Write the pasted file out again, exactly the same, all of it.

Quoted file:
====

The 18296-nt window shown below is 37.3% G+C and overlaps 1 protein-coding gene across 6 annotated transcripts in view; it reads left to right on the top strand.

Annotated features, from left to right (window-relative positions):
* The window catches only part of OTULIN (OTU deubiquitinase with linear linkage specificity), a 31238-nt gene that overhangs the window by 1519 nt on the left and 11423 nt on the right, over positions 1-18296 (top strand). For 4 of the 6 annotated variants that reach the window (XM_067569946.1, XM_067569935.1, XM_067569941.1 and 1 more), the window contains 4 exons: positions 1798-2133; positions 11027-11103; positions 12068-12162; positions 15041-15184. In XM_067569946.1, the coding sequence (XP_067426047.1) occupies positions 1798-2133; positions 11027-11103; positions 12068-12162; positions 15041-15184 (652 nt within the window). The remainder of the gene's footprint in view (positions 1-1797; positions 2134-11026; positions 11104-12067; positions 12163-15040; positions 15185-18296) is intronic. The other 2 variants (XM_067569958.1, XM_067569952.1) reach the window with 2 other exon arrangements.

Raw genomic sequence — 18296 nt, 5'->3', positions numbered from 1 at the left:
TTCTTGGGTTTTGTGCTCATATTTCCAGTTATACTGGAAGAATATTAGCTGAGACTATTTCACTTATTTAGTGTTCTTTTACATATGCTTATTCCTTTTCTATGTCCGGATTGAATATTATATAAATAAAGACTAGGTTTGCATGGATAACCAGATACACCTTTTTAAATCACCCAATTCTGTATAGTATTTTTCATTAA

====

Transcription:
The 18296-nt window shown below is 37.3% G+C and overlaps 1 protein-coding gene across 6 annotated transcripts in view; it reads left to right on the top strand.

Annotated features, from left to right (window-relative positions):
* The window catches only part of OTULIN (OTU deubiquitinase with linear linkage specificity), a 31238-nt gene that overhangs the window by 1519 nt on the left and 11423 nt on the right, over positions 1-18296 (top strand). For 4 of the 6 annotated variants that reach the window (XM_067569946.1, XM_067569935.1, XM_067569941.1 and 1 more), the window contains 4 exons: positions 1798-2133; positions 11027-11103; positions 12068-12162; positions 15041-15184. In XM_067569946.1, the coding sequence (XP_067426047.1) occupies positions 1798-2133; positions 11027-11103; positions 12068-12162; positions 15041-15184 (652 nt within the window). The remainder of the gene's footprint in view (positions 1-1797; positions 2134-11026; positions 11104-12067; positions 12163-15040; positions 15185-18296) is intronic. The other 2 variants (XM_067569958.1, XM_067569952.1) reach the window with 2 other exon arrangements.

Raw genomic sequence — 18296 nt, 5'->3', positions numbered from 1 at the left:
TTCTTGGGTTTTGTGCTCATATTTCCAGTTATACTGGAAGAATATTAGCTGAGACTATTTCACTTATTTAGTGTTCTTTTACATATGCTTATTCCTTTTCTATGTCCGGATTGAATATTATATAAATAAAGACTAGGTTTGCATGGATAACCAGATACACCTTTTTAAATCACCCAATTCTGTATAGTATTTTTCATTAA